Once we had mastered all those skills, we moved across the corridor to the hall, a much larger room which housed the ‘big’ class until we were ready to go on to secondary education. This room was clearly designed to accommodate two classes but I never once saw the wooden screen dividers pulled across. Despite its size, it was heated only by a single pot-bellied stove on which, in winter, we tried to warm the bottles containing a third of a pint of milk provided free each day to make sure the post-war generation grew strong. At the corridor end of the room there were trestle tables where meals were eaten and occasional lessons taken when we needed room to spread out; at the other were desks equipped with inkwells facing the blackboard. And in the corner, a door into the head teacher’s house which formed the far end of the school.
The smelly Elsan toilets were in a small brick building in a field below the large concrete playground. We didn’t notice that the toilets fell well short of standards acceptable today. For many of us they were more hygienic than the ‘bucket’ lavatories we had at home. Similarly we took it for granted that even though there was an electricity pylon in the next field, the school, like our homes, had no access to electricity. And for me, at least, that lack of power changed my life.
I seem to remember the school day finished at 4 p.m. Anyway, it was certainly late enough that in the winter it was too dark for us to see to work for the last half hour or so before going home. On those occasions the head teacher, Mrs Forbes, would fetch an oil lamp from her house and bring one of her own books to read to us. Sitting in the gloom, I became spellbound by the life that existed in books, especially the world created by Arthur Ransome in the Swallows and Amazons stories. With Mrs Forbes reading a chapter or so a day, we worked our way through pretty well the whole series of adventures.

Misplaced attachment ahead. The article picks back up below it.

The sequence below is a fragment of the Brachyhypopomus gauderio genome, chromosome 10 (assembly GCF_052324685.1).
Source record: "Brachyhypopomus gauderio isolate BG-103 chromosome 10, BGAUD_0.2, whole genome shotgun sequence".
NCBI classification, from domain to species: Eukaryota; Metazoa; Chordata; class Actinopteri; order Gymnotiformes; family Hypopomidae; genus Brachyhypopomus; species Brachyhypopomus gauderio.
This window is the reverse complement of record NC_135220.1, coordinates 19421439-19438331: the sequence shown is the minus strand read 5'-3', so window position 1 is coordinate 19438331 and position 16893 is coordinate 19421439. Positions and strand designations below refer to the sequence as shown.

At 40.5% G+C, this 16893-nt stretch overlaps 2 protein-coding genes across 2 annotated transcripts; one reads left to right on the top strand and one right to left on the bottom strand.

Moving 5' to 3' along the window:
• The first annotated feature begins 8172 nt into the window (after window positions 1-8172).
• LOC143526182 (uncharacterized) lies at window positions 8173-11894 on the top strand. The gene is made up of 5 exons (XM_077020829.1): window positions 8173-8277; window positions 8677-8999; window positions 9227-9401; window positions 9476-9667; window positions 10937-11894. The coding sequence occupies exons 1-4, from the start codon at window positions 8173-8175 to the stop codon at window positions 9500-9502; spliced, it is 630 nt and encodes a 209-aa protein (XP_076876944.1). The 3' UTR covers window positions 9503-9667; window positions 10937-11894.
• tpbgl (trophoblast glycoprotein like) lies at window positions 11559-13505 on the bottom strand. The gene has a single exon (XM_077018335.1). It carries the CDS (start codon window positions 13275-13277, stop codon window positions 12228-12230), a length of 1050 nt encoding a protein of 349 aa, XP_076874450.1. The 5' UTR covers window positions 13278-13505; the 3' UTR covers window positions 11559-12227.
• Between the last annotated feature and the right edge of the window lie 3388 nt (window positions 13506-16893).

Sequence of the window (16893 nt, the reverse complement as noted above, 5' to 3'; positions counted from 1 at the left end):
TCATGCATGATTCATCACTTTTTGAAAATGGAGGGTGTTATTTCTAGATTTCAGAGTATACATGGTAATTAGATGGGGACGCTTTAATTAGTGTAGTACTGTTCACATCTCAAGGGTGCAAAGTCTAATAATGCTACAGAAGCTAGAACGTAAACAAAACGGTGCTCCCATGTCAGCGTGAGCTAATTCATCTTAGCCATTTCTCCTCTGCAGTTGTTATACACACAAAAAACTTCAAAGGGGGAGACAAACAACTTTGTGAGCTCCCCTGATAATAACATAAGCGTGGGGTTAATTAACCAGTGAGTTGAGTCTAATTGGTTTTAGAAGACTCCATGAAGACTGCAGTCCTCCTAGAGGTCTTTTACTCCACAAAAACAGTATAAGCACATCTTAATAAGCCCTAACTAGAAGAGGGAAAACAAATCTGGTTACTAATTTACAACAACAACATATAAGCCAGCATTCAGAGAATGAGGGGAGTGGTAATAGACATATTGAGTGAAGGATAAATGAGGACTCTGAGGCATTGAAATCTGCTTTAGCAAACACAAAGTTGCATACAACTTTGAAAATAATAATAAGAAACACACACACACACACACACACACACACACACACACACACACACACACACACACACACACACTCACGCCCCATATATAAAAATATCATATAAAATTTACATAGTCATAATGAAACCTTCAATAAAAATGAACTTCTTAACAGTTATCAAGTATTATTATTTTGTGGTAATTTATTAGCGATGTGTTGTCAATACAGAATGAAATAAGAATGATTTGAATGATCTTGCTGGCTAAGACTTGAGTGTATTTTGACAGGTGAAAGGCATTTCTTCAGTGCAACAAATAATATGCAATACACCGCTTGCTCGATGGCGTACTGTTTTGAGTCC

Until I was nine, I only left the village for the annual charabanc to the seaside, so I never imagined there was a real place with mountains and lakes big enough to sail on and with places like Cormorant Island where children could explore. The biggest stretches of water I knew were three village ponds, one of which was behind the church where we fished. Launch a boat on one of those and you would be on the other side in seconds. Similarly, John, Susan, Able Seaman Titty and ship’s boy Roger were like no-one I knew. Most of us were happy just to have a second-hand bike, let alone spend weeks having adventures in a sailing boat. But I didn’t feel deprived. To me they were invented people doing exciting invented things. That is what books were and I couldn’t get enough. I was in love with stories.
I devoured everything I could get my hands on – books, comics, newspapers. I even used to creep into the houses of other families where I knew the children had different comics, read them and slip out again without saying a word. The wireless provided me with even more stories – Dick Barton was a special favourite. And at school we were given the freedom to write our own tales, most of the boys re-winning the recent war as intrepid airmen shooting down the Hun.
I’m sure there are many people who look back at Blackham School with regret, wondering if a more formalised education in a bigger school might have suited them better, brought out more of their talent. I was just lucky that what that school taught, I needed and wanted to learn. There is one regret: one day Mrs Forbes called us out, one by one, to read out the words on an A4 sheet of paper to make sure we could pronounce them. There must have been about a hundred words and I sailed through all of them, except euphemism. To say I was a little disappointed would be euphemistic.
I still dip into Arthur Ransome from time to time – in my bookselling days I always included Swallows and Amazons when topping up stocks of Puffins and remember with a smile the day a small boy asked for Swallows and Amaze-ons – and looking back on a career that has included bookselling, publishing and journalism, I can trace much of how I got here to the day my mum gave me a shove in the back and said ‘I’ll see you later.’